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Nissan GT-R

David Yu
16 Jun 2009

David Yu picks up his Nissan GT-R and sets about putting some miles on the clock

Can any car live up to the sort of hyperbole that has surrounded the R35 GT-R since its launch last year? As delivery day approached, and after months of agonising waiting, I was finally about to find out.

My good friend from the old Skyline GT-R days, Rob Gunn, offered to drive me up to St Helens in his trusty R32 GT-R. It was one of the first GT-Rs imported into the country back in 1991 by Janspeed Racing and was sold to Rob by a certain Mr Andy Middlehurst a good few years later.

Neither of us had visited Andy’s Nissan dealership, Middlehurst Motorsport, since 1997, but as we turned off the M6 and headed towards St Helens, the landmarks, particularly the towering gasometer, came flooding back from our memories.

It was a nostalgic delight to chat with Andy again. No ordinary car salesman, Andy is also four times British Saloon Car Champion and still races regularly.He is also probably best known as the only official UK supplier of both the R33 and R34 generations of Skyline GT-R.

After catching up, we then posed for photos of the handover, taking place at the symbolic time of 7:28 to commemorate the GT-R’s headline-grabbing Nordschleife lap time. Nissan’s press office had even sent their own photographer to record the event.

As the black cover was pulled back to reveal the distinctive angular shape of my very own R35 GT-R, I felt like a schoolboy finally getting the best Christmas present ever after an unbearable wait.

The Gun Metallic paint glittered under the showroom lights with a standard of paint finish superior to any of the cars I’ve owned before. The shape, in danger of becoming over-familiar due to media exposure, is fantastically engaging and imposing in the three-dimensional metal. There has never been another car sculpted quite like it.

I soon got busy applying the Auto-Journals stickers my business partner Tim Milne designed for the car (it will be doubling up as a mobile recruitment/marketing tool for our online long-term owners report site). Then, after some more photography, Gary Finney, post-sales manager, took me through a very thorough and enlightening handover session. Having personally worked on the 20-plus GT-Rs that participated in Nissan’s Race Academy events, he is now almost certainly the most knowledgeable GT-R expert in the western hemisphere! Full of amusing anecdotes, he informed me with a straight face that there were two PR departments working for the GT-R, Nissan’s and Porsche’s.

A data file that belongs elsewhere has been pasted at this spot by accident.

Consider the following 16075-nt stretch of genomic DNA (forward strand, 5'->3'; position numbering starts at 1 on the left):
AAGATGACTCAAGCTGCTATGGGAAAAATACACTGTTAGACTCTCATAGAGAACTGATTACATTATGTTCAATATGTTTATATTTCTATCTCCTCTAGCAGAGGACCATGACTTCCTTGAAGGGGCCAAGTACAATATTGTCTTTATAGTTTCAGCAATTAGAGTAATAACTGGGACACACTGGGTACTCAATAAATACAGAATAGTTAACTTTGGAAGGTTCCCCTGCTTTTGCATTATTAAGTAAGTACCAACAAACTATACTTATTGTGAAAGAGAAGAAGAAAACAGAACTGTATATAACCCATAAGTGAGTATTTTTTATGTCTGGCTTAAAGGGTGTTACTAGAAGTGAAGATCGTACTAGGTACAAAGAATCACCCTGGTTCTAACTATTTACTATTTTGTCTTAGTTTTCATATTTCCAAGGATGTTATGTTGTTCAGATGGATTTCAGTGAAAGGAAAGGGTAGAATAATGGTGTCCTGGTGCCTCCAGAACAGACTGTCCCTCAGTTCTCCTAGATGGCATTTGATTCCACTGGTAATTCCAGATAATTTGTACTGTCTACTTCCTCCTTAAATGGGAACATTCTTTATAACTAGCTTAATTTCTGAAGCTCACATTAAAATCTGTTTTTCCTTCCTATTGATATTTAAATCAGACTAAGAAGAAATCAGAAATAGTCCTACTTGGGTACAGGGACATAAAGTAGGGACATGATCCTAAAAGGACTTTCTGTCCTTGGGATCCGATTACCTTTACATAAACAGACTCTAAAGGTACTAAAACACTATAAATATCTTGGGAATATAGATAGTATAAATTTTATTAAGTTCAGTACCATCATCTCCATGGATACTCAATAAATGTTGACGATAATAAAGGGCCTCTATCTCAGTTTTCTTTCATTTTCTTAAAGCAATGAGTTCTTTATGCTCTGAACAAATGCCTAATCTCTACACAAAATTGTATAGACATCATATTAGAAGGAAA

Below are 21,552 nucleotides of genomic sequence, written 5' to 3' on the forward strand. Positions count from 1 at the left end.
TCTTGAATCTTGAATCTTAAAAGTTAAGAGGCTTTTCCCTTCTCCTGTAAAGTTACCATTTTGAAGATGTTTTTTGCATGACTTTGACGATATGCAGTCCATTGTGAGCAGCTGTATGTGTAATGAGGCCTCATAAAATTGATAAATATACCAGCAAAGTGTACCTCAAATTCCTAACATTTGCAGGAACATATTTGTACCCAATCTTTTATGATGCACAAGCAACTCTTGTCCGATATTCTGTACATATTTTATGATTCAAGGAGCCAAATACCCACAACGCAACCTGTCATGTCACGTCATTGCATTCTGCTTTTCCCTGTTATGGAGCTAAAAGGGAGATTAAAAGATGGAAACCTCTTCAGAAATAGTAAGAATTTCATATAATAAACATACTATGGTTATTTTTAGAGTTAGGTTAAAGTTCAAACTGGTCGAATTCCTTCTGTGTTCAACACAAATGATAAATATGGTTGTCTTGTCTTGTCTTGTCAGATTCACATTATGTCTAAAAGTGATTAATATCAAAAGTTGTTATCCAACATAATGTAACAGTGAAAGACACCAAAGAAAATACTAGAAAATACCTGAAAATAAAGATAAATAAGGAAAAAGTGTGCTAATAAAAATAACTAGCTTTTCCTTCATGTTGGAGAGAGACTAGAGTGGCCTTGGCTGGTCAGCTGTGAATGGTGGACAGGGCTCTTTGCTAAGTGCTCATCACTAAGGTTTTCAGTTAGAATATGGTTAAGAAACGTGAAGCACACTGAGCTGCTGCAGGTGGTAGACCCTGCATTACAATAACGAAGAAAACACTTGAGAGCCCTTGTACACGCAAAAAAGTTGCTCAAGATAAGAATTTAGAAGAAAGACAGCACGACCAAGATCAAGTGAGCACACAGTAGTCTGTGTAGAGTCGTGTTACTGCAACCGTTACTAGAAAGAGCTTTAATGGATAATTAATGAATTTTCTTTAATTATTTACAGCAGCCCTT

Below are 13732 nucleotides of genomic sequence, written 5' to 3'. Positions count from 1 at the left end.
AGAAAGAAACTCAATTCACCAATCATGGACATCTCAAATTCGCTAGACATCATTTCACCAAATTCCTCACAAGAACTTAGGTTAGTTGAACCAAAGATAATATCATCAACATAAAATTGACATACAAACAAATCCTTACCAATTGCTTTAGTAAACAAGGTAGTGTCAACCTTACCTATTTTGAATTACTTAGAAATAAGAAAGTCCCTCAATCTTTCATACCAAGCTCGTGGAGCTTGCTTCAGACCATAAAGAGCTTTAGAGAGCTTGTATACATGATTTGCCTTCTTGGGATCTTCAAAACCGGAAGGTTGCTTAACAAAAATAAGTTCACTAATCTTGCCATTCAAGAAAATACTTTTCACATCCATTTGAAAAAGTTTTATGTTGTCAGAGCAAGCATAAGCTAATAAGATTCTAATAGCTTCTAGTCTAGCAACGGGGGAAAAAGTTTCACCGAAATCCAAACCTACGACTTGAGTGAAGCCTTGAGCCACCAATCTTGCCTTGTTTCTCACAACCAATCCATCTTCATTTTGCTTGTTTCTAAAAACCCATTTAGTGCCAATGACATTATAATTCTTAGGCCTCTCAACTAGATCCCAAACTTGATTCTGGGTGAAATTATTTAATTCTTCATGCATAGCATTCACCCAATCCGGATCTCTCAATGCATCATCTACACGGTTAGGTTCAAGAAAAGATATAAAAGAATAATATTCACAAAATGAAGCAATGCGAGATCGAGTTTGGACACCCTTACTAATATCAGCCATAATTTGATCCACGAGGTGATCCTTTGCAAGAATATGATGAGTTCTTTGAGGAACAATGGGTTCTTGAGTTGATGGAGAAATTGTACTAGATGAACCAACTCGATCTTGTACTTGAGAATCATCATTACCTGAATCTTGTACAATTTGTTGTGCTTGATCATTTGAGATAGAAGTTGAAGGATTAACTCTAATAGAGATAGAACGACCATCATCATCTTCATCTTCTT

I then went through the delivery paperwork with sales manager Chris Batho, which included the small matter of swiping £53,490 through on my debit card. Finally, after bidding my farewells to Andy and his team, I gingerly edged the GT-R out of the premises and followed Nissan press photographer Danny, who had generously offered to show Chris Rutter and me some local roads that might be suitable for the action photography.

My first impressions of the car were of how wieldy it felt, despite its colossal girth (some 6ft 3in across) and of how well the dual-clutch gearbox worked as a full automatic. I had been advised to keep the revs below 3500rpm for the first 300 miles and leaving it in full auto worked perfectly for that purpose.

The second most noticeable thing was how unrelentingly firm the ride was. Even in Comfort mode (to help run-in the shocks), the ride was stiffer than an F430 in Race mode or even my hard-riding modified Corvette Z06.

Grip, even on damp roads, was as unfeasible as I remembered from my drive in the Eifel mountains last year, and the surging steam-hammer of twin- turbo torque that was already building at 3500 revs was highly promising.

Photography done, Chris and I parted company and I began the long, slow, pre-Easter slog back down to Surrey. The interior impressed with its quality, if not its aesthetics, and it certainly possesses the ultimate in traffic jam entertainment in the form of the ridiculously complicated, user-configurable multi-function display.

So, will the GT-R have enough depth of character to replace the Corvette Z06 in my affections? Will Japanese efficiency triumph over American excess?

Find out next month…

Running Costs

Date acquired April 2009
Total mileage 276
Mileage this month 276
MPG this month 17.2

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